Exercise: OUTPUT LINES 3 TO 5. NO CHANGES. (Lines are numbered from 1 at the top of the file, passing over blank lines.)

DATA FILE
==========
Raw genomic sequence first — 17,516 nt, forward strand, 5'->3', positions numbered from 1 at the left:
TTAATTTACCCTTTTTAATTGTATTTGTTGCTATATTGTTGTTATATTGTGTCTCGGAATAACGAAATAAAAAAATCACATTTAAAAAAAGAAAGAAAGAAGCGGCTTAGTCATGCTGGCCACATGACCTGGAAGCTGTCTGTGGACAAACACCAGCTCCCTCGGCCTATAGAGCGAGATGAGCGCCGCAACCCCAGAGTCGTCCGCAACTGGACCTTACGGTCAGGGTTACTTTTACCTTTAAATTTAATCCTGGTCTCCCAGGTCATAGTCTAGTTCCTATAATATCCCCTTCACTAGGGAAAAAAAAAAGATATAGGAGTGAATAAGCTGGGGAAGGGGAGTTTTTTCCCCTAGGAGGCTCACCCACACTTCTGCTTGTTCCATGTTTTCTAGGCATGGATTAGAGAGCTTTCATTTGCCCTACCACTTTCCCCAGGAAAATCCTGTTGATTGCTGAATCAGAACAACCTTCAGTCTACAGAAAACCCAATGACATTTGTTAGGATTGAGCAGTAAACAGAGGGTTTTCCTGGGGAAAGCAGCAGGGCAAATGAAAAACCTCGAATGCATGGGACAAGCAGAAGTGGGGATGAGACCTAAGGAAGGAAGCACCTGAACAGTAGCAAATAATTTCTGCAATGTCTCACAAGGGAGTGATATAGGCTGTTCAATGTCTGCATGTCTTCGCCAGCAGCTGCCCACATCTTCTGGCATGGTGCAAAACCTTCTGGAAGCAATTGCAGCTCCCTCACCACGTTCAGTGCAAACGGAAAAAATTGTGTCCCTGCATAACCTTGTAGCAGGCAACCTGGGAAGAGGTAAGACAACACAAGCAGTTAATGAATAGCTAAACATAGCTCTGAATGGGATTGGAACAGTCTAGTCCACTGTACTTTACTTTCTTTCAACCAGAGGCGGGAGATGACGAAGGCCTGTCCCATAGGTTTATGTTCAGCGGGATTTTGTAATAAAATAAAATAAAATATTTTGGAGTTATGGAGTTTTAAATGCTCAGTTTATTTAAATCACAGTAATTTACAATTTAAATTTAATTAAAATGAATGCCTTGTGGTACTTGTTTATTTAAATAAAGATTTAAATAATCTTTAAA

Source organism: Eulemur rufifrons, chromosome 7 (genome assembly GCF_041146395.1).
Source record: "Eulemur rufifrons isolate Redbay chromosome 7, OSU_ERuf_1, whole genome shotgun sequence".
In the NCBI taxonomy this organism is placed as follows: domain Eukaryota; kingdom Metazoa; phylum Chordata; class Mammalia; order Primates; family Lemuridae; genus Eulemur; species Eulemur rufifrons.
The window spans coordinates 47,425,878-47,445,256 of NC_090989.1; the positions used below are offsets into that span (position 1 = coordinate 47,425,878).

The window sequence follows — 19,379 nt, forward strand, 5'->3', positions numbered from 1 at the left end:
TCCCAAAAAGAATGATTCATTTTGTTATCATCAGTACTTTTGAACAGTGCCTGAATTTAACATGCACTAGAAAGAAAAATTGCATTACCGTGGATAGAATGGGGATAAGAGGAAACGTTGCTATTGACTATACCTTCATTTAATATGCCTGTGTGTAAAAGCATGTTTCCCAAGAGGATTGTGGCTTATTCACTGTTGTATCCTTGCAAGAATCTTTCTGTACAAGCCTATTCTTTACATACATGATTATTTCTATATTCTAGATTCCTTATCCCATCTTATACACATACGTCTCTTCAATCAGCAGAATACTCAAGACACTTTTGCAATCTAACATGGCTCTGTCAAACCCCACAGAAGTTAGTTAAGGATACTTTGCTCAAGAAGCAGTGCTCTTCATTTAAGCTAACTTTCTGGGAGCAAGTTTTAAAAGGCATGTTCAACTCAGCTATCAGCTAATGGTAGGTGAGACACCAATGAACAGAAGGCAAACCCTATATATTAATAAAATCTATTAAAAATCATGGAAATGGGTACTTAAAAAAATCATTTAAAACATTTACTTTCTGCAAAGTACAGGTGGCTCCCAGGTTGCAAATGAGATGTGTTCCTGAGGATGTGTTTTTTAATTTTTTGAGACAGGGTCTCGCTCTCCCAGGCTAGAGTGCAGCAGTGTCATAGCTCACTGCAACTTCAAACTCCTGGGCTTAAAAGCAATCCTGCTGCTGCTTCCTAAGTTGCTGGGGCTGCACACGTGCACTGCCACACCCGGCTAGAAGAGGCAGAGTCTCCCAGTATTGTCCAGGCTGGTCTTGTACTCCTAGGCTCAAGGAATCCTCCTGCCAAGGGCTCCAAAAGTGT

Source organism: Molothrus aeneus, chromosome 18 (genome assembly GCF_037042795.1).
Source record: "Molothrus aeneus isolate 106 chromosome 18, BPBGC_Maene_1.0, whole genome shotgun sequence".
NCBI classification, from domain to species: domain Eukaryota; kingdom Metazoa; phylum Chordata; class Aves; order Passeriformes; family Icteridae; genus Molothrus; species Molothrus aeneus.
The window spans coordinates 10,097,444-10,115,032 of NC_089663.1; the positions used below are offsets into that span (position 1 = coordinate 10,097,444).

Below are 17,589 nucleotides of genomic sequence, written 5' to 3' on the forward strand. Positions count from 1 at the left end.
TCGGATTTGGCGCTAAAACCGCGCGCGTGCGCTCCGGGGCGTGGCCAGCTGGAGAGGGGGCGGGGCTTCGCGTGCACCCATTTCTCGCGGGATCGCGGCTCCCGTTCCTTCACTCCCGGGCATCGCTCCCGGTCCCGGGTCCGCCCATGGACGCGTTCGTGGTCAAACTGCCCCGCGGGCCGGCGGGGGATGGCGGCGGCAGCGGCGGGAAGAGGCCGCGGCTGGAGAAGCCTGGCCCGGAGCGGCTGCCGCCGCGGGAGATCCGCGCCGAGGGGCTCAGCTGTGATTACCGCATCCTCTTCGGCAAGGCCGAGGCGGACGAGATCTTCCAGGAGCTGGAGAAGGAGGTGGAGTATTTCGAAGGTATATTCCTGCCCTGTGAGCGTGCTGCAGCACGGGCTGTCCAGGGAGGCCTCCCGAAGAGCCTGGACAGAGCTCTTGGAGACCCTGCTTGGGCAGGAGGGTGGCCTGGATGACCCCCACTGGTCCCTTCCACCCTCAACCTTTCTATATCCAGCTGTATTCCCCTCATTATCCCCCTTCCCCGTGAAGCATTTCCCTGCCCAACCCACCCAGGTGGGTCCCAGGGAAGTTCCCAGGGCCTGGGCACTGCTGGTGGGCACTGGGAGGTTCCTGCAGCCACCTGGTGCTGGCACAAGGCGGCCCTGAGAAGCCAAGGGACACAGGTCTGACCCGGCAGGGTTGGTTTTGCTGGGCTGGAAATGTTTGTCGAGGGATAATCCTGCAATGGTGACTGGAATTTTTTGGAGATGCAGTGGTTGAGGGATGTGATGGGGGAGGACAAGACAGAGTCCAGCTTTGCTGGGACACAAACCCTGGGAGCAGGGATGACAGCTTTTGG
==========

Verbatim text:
Source organism: Eulemur rufifrons, chromosome 7 (genome assembly GCF_041146395.1).
Source record: "Eulemur rufifrons isolate Redbay chromosome 7, OSU_ERuf_1, whole genome shotgun sequence".
In the NCBI taxonomy this organism is placed as follows: domain Eukaryota; kingdom Metazoa; phylum Chordata; class Mammalia; order Primates; family Lemuridae; genus Eulemur; species Eulemur rufifrons.